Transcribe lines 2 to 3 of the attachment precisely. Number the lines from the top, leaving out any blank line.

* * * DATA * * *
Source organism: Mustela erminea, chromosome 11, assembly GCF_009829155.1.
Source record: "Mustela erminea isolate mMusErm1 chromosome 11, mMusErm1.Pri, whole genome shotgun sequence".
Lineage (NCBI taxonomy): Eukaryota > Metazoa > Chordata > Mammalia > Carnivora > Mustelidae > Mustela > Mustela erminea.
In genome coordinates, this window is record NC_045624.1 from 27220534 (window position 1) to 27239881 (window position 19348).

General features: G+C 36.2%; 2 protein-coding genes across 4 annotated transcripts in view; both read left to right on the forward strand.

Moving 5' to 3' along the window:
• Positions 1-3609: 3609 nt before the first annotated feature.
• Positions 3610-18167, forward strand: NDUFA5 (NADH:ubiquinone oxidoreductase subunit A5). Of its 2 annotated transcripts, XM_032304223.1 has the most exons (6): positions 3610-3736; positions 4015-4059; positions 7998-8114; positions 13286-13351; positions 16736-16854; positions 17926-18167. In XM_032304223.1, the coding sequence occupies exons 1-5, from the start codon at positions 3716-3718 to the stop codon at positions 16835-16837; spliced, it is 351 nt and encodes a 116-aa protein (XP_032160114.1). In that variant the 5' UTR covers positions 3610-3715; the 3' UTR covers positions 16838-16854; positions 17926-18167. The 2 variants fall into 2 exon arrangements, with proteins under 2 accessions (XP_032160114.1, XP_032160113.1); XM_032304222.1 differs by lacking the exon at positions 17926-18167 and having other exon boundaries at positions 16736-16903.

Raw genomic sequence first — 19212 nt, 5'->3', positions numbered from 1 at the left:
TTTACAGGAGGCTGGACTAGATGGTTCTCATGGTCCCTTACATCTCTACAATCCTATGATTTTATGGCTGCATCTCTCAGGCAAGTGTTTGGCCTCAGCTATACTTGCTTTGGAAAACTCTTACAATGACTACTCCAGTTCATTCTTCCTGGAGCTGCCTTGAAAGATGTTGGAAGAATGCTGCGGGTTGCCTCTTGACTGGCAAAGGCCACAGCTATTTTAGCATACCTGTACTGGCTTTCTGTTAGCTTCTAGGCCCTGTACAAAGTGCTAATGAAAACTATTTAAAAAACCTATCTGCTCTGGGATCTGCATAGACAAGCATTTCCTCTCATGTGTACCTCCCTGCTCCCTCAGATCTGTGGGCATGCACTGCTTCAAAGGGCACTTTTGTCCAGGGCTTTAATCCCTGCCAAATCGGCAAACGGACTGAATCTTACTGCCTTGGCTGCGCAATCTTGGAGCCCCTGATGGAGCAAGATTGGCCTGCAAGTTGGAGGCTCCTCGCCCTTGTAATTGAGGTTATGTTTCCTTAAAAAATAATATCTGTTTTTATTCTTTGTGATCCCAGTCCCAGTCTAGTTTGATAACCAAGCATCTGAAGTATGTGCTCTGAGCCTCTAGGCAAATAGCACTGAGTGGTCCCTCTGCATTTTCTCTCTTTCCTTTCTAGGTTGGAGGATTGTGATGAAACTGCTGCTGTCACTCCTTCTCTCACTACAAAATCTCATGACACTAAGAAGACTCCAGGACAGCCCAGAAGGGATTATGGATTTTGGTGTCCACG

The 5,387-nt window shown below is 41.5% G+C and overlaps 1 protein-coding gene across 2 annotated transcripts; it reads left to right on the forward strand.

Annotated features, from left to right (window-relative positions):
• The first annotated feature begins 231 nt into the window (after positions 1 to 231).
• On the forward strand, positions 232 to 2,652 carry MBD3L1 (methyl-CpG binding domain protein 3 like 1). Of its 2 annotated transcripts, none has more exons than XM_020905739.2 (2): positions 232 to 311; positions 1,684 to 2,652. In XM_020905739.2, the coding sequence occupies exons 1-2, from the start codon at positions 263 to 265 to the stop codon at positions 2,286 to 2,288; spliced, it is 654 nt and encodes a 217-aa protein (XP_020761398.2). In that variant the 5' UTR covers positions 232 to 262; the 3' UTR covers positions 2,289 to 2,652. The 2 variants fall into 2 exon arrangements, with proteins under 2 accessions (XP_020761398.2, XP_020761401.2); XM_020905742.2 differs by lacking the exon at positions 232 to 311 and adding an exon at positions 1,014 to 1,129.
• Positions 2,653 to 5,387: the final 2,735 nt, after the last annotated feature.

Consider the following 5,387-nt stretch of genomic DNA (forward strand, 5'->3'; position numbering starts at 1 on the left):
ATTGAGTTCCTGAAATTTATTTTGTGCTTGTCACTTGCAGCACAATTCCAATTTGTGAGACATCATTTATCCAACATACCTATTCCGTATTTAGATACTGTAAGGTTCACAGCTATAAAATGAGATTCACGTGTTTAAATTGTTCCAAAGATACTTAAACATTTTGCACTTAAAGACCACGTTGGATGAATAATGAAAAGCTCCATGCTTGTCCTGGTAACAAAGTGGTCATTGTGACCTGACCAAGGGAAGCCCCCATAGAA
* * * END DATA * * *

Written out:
Source record: "Mustela erminea isolate mMusErm1 chromosome 11, mMusErm1.Pri, whole genome shotgun sequence".
Lineage (NCBI taxonomy): Eukaryota > Metazoa > Chordata > Mammalia > Carnivora > Mustelidae > Mustela > Mustela erminea.